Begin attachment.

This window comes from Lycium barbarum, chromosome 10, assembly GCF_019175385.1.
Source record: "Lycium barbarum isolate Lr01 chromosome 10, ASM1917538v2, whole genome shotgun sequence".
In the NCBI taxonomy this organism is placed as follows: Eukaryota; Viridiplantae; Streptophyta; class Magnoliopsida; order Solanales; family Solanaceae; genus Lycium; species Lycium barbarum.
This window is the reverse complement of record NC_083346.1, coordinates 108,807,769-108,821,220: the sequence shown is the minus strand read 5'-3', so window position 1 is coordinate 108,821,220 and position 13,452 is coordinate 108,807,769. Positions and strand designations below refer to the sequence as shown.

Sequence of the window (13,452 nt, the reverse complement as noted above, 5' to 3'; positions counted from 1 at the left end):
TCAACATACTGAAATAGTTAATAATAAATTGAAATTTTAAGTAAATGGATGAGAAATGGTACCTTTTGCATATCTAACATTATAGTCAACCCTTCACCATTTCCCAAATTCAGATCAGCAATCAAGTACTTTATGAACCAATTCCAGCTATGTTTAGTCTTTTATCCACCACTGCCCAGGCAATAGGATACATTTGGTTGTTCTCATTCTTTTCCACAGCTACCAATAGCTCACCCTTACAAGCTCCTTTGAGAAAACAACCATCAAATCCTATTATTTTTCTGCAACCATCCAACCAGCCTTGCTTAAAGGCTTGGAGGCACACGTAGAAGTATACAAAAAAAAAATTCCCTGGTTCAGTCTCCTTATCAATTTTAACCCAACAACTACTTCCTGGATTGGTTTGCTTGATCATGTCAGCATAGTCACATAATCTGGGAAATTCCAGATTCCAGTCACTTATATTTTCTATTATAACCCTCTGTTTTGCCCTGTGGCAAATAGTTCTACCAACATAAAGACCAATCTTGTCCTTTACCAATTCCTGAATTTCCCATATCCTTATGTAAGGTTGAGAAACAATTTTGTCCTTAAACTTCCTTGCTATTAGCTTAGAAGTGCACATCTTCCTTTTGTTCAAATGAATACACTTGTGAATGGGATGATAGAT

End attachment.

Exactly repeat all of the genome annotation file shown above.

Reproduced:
This window comes from Lycium barbarum, chromosome 10, assembly GCF_019175385.1.
Source record: "Lycium barbarum isolate Lr01 chromosome 10, ASM1917538v2, whole genome shotgun sequence".
In the NCBI taxonomy this organism is placed as follows: Eukaryota; Viridiplantae; Streptophyta; class Magnoliopsida; order Solanales; family Solanaceae; genus Lycium; species Lycium barbarum.
This window is the reverse complement of record NC_083346.1, coordinates 108,807,769-108,821,220: the sequence shown is the minus strand read 5'-3', so window position 1 is coordinate 108,821,220 and position 13,452 is coordinate 108,807,769. Positions and strand designations below refer to the sequence as shown.

Sequence of the window (13,452 nt, the reverse complement as noted above, 5' to 3'; positions counted from 1 at the left end):
TCAACATACTGAAATAGTTAATAATAAATTGAAATTTTAAGTAAATGGATGAGAAATGGTACCTTTTGCATATCTAACATTATAGTCAACCCTTCACCATTTCCCAAATTCAGATCAGCAATCAAGTACTTTATGAACCAATTCCAGCTATGTTTAGTCTTTTATCCACCACTGCCCAGGCAATAGGATACATTTGGTTGTTCTCATTCTTTTCCACAGCTACCAATAGCTCACCCTTACAAGCTCCTTTGAGAAAACAACCATCAAATCCTATTATTTTTCTGCAACCATCCAACCAGCCTTGCTTAAAGGCTTGGAGGCACACGTAGAAGTATACAAAAAAAAAATTCCCTGGTTCAGTCTCCTTATCAATTTTAACCCAACAACTACTTCCTGGATTGGTTTGCTTGATCATGTCAGCATAGTCACATAATCTGGGAAATTCCAGATTCCAGTCACTTATATTTTCTATTATAACCCTCTGTTTTGCCCTGTGGCAAATAGTTCTACCAACATAAAGACCAATCTTGTCCTTTACCAATTCCTGAATTTCCCATATCCTTATGTAAGGTTGAGAAACAATTTTGTCCTTAAACTTCCTTGCTATTAGCTTAGAAGTGCACATCTTCCTTTTGTTCAAATGAATACACTTGTGAATGGGATGATAGAT